Writers love to count their words, and that’s a good thing. Let’s just get that onto the table right away.
I count my words. So does my friend Harry, and my friend Kelly, and my friend Rachel. If you spend a lot of time writing, sometimes it’s the only way to measure the amount of work you’ve accomplished. Folks who work in a skilled trade like carpentry have it easy in that sense; at the end of the day, they can clearly see and touch what they’ve build.
Writers count words to measure how far they’ve walked into a story. But here’s the catch: word count isn’t the end goal. Sure, you might set out to plan a novel and decide it’s going to clock in at around 90,000 words. In that sense, your daily count is not just a look back, but a look forward. “I’m 25% of the way there!” you’ll tell yourself. And that’s also good.
Some people, though, think it’s more important to prioritize brevity over clarity and art. Their logic is simple: why would anyone want to read a 15,000 word review when they can read one that’s only 1,000 words long? They believe that the shorter the piece the better it is, that somehow using less words makes the work more admirable and praiseworthy. And they’re wrong.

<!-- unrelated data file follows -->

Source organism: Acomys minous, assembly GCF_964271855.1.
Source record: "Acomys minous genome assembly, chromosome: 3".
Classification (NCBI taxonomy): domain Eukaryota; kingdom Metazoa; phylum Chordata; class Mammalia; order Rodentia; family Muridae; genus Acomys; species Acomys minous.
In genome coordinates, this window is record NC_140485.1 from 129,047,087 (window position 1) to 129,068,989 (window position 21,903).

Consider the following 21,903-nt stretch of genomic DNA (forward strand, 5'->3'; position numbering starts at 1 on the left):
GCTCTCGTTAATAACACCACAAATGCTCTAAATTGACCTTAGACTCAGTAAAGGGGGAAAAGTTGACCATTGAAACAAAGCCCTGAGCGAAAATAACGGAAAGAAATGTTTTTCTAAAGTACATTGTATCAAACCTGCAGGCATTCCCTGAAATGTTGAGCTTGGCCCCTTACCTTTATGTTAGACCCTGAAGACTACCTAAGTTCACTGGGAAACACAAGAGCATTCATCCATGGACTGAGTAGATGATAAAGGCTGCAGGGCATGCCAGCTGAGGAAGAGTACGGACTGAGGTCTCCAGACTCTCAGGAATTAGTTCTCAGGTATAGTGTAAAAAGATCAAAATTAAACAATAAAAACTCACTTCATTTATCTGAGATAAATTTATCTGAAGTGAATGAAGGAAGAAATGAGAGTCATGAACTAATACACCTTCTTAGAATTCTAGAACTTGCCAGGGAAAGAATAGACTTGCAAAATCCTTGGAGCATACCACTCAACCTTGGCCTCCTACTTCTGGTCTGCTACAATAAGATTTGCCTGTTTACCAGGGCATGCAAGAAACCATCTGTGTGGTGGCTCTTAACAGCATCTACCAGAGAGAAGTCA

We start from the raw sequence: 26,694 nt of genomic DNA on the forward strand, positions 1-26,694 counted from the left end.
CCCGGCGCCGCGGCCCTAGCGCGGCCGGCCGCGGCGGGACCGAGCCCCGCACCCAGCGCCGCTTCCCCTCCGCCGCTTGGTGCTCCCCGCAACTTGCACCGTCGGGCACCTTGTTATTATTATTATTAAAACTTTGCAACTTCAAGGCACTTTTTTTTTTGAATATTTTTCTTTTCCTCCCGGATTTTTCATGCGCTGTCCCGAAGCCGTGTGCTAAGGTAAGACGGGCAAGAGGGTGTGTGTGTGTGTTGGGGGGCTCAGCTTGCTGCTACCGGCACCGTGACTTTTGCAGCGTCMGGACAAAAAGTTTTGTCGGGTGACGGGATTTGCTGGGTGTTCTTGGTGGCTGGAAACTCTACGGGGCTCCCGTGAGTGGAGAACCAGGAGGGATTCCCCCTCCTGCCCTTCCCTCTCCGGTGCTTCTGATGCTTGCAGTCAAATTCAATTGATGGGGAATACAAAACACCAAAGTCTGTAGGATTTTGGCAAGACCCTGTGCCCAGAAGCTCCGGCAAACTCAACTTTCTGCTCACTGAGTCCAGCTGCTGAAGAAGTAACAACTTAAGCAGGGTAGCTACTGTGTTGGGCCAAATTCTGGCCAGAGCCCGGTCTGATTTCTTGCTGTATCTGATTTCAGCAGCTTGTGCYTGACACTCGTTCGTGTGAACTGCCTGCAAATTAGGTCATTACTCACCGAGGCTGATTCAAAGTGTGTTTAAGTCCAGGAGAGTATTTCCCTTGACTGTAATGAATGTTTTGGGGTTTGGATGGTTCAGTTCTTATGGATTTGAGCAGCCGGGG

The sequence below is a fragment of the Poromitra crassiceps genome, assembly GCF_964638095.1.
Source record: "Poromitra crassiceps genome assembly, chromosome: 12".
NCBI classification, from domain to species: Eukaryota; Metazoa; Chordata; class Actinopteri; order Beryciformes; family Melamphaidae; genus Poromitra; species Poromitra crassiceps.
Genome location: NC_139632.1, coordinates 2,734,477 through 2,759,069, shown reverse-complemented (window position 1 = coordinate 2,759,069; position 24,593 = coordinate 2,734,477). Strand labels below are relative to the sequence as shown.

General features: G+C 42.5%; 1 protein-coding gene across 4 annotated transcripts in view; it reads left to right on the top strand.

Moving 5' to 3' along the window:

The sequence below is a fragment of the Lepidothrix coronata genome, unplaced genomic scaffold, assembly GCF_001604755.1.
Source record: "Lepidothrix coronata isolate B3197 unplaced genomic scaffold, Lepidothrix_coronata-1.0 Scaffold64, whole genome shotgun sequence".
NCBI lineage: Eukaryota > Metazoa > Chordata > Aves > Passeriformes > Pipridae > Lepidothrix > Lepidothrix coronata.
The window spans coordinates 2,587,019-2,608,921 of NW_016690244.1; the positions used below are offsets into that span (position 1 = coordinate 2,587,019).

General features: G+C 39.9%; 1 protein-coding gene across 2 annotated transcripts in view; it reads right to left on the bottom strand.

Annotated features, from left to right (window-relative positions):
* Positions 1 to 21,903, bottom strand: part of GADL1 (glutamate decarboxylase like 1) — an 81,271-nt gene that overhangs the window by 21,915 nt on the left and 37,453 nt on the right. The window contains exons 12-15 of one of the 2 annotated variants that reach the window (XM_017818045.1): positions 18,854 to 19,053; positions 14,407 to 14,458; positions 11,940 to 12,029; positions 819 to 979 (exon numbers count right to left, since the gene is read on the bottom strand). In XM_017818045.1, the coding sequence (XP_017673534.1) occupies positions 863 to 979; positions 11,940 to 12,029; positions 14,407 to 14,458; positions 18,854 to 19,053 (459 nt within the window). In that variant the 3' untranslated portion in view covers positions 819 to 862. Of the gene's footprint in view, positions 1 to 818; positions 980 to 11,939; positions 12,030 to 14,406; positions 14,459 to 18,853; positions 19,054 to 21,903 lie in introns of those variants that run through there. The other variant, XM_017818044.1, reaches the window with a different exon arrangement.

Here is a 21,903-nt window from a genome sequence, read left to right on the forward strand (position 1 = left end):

Why? Because size doesn’t matter; intent and skill are the key. If you don’t like reading a 15,000 word review of something, the chances are good that it’s because it wasn’t written well. Or that you don’t actually care enough about the subject to stick around through the whole thing. Or that you’re just too busy to spend that much time on it. All valid reasons to dislike something, but that certainly doesn’t make all long-form pieces bad.
When you write under the pretense that shorter is better, you trade art and care for economy and mathematics. A writer should write the words necessary to tell their story — no more and no less — and then edit and craft them to fully represent the material. Counting words has nothing to do with that whatsoever.
Word count isn’t a quality of good writing. It never was, and those who say it is are cheating themselves and their readers.